Abstract

The protection of groundwater sources in urban areas is difficult due to uncertainties in hydrogeology, future changes in pumping, and complexities of land use. This paper presents an improved understanding of the hydrogeology of the Permo–Triassic Sherwood Sandstone aquifer underNottingham, and considers protection policies for this example of a highly developed groundwater system. Groundwater flow models were constructed for the pre-industrial period (before 1850) and for the 1980 s, and confirmed the existing conceptual model of the hydrogeology. In the early period, spring flows were much more significant than they are now, while abstractions through wells account for virtually all the discharge in the recent period. In recent decades, abstraction has fallen, but there has been a significant reduction in recharge from mains leakage so that there has been no overall rise in groundwater levels. Particle tracking revealed that during recent times the regional aquifer has behaved as a series of local flow cells rather than a regional whole due to the numerous abstractions. Wells in the unconfined aquifer capture most of the urban (and potentiallypolluted) recharge with travel-times up to 200 years. Confined wells with travel-times over 104 years, will abstract pre-industrial waters for years to come, and are likely to be protected by natural attenuation of pollutants.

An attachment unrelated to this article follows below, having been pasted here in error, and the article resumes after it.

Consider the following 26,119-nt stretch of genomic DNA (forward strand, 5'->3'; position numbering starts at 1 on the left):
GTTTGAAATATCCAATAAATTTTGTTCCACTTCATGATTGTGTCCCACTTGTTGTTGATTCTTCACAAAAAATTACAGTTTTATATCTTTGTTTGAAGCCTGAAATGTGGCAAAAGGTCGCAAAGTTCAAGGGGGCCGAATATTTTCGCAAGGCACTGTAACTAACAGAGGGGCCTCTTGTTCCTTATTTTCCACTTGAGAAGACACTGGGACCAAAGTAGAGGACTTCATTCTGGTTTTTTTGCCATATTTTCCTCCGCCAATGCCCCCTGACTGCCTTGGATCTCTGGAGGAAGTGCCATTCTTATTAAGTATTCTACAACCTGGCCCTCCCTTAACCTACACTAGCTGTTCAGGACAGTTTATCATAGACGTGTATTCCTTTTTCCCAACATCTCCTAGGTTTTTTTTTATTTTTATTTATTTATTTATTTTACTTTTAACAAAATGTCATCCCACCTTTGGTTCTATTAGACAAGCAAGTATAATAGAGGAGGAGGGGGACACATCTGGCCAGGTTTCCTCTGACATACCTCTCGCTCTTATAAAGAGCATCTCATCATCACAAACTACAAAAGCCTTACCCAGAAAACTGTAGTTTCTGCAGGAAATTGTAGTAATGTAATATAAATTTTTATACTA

Deterministic source protection zones will not be fully protective of public and industrial water supplies, due to the likely changes in pumping regimes in future and the resourcing implications of attempting to control polluting activities over the whole city. A risk-based approach to managing urban groundwater may be more practical and useful. It could predict the risks to existing water supplies, and help in the selection of low risk locations for new wells.

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